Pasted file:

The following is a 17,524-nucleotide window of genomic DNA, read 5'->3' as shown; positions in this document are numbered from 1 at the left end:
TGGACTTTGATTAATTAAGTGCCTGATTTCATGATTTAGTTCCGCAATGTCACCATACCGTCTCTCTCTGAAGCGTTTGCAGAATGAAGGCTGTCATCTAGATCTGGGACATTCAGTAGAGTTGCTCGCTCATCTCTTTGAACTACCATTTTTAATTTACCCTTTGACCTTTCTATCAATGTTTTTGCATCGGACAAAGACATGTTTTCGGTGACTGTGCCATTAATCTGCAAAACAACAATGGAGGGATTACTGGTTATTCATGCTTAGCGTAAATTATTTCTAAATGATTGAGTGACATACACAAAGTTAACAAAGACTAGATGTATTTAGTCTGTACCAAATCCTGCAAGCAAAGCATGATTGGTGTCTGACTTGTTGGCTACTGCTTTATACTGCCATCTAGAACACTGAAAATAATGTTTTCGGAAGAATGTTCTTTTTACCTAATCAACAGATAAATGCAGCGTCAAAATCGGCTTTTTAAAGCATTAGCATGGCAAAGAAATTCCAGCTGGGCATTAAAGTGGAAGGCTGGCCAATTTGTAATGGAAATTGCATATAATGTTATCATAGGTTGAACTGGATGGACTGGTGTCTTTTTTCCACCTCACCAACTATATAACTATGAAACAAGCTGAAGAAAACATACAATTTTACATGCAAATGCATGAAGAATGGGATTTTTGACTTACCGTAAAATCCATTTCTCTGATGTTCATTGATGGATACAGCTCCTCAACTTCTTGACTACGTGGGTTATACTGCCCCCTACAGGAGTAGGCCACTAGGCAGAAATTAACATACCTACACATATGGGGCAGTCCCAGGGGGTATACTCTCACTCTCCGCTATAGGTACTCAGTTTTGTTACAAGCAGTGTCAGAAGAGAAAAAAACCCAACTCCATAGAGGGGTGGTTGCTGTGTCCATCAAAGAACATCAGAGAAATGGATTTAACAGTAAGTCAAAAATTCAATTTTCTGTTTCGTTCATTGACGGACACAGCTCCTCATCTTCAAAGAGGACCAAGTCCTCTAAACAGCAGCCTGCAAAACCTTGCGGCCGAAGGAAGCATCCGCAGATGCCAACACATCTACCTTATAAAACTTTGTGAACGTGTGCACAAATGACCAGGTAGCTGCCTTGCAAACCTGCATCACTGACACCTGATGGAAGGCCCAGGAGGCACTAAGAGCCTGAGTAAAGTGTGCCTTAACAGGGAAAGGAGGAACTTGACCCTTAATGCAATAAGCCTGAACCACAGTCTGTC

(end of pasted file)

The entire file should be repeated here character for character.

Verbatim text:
The following is a 17,524-nucleotide window of genomic DNA, read 5'->3' as shown; positions in this document are numbered from 1 at the left end:
TGGACTTTGATTAATTAAGTGCCTGATTTCATGATTTAGTTCCGCAATGTCACCATACCGTCTCTCTCTGAAGCGTTTGCAGAATGAAGGCTGTCATCTAGATCTGGGACATTCAGTAGAGTTGCTCGCTCATCTCTTTGAACTACCATTTTTAATTTACCCTTTGACCTTTCTATCAATGTTTTTGCATCGGACAAAGACATGTTTTCGGTGACTGTGCCATTAATCTGCAAAACAACAATGGAGGGATTACTGGTTATTCATGCTTAGCGTAAATTATTTCTAAATGATTGAGTGACATACACAAAGTTAACAAAGACTAGATGTATTTAGTCTGTACCAAATCCTGCAAGCAAAGCATGATTGGTGTCTGACTTGTTGGCTACTGCTTTATACTGCCATCTAGAACACTGAAAATAATGTTTTCGGAAGAATGTTCTTTTTACCTAATCAACAGATAAATGCAGCGTCAAAATCGGCTTTTTAAAGCATTAGCATGGCAAAGAAATTCCAGCTGGGCATTAAAGTGGAAGGCTGGCCAATTTGTAATGGAAATTGCATATAATGTTATCATAGGTTGAACTGGATGGACTGGTGTCTTTTTTCCACCTCACCAACTATATAACTATGAAACAAGCTGAAGAAAACATACAATTTTACATGCAAATGCATGAAGAATGGGATTTTTGACTTACCGTAAAATCCATTTCTCTGATGTTCATTGATGGATACAGCTCCTCAACTTCTTGACTACGTGGGTTATACTGCCCCCTACAGGAGTAGGCCACTAGGCAGAAATTAACATACCTACACATATGGGGCAGTCCCAGGGGGTATACTCTCACTCTCCGCTATAGGTACTCAGTTTTGTTACAAGCAGTGTCAGAAGAGAAAAAAACCCAACTCCATAGAGGGGTGGTTGCTGTGTCCATCAAAGAACATCAGAGAAATGGATTTAACAGTAAGTCAAAAATTCAATTTTCTGTTTCGTTCATTGACGGACACAGCTCCTCATCTTCAAAGAGGACCAAGTCCTCTAAACAGCAGCCTGCAAAACCTTGCGGCCGAAGGAAGCATCCGCAGATGCCAACACATCTACCTTATAAAACTTTGTGAACGTGTGCACAAATGACCAGGTAGCTGCCTTGCAAACCTGCATCACTGACACCTGATGGAAGGCCCAGGAGGCACTAAGAGCCTGAGTAAAGTGTGCCTTAACAGGGAAAGGAGGAACTTGACCCTTAATGCAATAAGCCTGAACCACAGTCTGTC